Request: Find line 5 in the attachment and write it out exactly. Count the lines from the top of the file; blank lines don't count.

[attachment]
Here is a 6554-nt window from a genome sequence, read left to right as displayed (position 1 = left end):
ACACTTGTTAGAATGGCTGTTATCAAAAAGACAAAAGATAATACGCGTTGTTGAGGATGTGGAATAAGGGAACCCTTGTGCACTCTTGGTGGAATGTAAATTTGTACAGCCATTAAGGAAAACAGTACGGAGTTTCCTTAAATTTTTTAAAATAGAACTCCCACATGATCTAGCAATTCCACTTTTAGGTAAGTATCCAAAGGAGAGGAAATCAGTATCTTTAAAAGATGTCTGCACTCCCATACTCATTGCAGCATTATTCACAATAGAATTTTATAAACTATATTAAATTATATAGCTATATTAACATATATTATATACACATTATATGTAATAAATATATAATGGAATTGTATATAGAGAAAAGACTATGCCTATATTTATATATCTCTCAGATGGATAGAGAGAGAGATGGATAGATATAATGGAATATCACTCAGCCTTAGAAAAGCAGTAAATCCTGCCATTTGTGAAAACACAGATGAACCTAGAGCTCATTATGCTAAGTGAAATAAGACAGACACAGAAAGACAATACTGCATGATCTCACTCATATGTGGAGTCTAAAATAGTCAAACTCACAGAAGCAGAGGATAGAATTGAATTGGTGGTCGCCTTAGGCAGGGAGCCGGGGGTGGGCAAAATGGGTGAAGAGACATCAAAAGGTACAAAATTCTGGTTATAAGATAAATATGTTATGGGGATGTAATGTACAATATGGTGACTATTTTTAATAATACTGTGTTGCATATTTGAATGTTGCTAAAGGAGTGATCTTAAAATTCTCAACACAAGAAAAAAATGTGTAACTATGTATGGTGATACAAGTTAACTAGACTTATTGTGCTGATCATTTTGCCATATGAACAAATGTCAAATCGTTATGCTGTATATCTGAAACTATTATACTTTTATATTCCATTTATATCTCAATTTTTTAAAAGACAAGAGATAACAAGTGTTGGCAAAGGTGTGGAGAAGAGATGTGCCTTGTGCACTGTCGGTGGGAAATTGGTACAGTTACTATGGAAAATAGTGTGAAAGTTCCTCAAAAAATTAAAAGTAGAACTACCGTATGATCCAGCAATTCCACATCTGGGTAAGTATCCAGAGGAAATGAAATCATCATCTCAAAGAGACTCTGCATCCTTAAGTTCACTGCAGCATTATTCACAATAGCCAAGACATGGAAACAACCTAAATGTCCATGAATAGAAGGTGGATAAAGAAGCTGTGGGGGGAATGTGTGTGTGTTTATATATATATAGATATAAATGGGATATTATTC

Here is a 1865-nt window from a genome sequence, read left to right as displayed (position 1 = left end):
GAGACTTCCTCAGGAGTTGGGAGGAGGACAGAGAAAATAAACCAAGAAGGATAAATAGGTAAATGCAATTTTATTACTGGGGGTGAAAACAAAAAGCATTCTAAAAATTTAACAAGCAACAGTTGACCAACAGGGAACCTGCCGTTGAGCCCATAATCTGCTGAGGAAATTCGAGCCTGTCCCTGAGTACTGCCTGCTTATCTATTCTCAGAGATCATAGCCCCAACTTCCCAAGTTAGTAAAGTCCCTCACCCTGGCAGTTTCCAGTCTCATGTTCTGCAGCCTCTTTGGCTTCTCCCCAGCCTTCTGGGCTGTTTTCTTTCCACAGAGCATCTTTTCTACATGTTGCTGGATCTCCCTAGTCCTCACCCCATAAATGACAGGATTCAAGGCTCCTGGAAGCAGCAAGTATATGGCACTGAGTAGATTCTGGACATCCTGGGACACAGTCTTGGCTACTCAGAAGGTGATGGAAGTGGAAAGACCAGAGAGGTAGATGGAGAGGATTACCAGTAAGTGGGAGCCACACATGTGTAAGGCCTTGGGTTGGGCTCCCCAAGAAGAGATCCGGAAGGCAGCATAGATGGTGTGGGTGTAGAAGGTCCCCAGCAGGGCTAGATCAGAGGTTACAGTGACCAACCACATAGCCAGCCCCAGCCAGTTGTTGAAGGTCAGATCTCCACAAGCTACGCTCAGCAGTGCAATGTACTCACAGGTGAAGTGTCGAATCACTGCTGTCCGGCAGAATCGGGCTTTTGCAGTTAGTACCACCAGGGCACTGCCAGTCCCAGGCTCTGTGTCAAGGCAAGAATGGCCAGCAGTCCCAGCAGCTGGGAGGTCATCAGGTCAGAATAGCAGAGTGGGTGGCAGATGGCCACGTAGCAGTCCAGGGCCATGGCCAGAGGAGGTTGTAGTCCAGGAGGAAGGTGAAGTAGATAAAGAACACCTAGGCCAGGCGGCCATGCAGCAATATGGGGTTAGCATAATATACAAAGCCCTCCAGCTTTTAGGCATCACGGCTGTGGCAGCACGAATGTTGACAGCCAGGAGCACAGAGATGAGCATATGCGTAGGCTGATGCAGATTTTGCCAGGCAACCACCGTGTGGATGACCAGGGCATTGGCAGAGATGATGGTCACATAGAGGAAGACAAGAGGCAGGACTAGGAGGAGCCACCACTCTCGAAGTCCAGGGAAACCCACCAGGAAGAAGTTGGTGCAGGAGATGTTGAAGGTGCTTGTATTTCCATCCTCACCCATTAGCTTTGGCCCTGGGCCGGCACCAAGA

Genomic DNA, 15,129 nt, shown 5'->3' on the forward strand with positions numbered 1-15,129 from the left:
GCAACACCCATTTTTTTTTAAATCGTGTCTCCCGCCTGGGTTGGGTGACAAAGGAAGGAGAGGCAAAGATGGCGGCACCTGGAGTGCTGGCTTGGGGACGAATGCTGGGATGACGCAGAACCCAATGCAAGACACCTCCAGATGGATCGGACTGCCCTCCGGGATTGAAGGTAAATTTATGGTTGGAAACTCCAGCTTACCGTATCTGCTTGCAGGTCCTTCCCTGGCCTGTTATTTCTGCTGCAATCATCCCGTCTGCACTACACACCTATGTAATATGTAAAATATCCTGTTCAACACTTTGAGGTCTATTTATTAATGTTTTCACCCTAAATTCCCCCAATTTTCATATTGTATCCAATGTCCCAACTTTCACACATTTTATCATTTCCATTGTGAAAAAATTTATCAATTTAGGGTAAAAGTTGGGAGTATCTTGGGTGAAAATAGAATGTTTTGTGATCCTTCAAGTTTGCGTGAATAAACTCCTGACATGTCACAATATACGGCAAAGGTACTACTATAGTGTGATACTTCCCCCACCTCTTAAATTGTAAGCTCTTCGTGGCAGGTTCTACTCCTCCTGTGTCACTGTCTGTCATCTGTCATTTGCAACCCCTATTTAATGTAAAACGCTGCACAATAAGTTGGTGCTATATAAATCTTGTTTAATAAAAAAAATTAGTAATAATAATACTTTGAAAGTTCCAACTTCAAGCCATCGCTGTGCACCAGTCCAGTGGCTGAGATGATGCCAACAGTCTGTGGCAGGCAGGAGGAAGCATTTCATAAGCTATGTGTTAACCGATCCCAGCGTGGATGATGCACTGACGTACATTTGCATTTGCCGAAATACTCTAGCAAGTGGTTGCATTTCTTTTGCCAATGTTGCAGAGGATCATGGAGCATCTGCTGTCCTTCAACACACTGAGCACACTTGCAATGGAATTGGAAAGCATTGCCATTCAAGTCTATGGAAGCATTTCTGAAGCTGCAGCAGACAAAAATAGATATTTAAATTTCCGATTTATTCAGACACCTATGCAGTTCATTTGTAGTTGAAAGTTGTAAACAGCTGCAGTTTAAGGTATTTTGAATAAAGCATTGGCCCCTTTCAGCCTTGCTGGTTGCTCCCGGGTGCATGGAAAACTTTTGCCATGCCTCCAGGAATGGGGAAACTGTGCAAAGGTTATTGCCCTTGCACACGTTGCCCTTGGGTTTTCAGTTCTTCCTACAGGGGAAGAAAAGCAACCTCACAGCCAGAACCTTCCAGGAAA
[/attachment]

Genomic DNA, 15,129 nt, shown 5'->3' on the forward strand with positions numbered 1-15,129 from the left: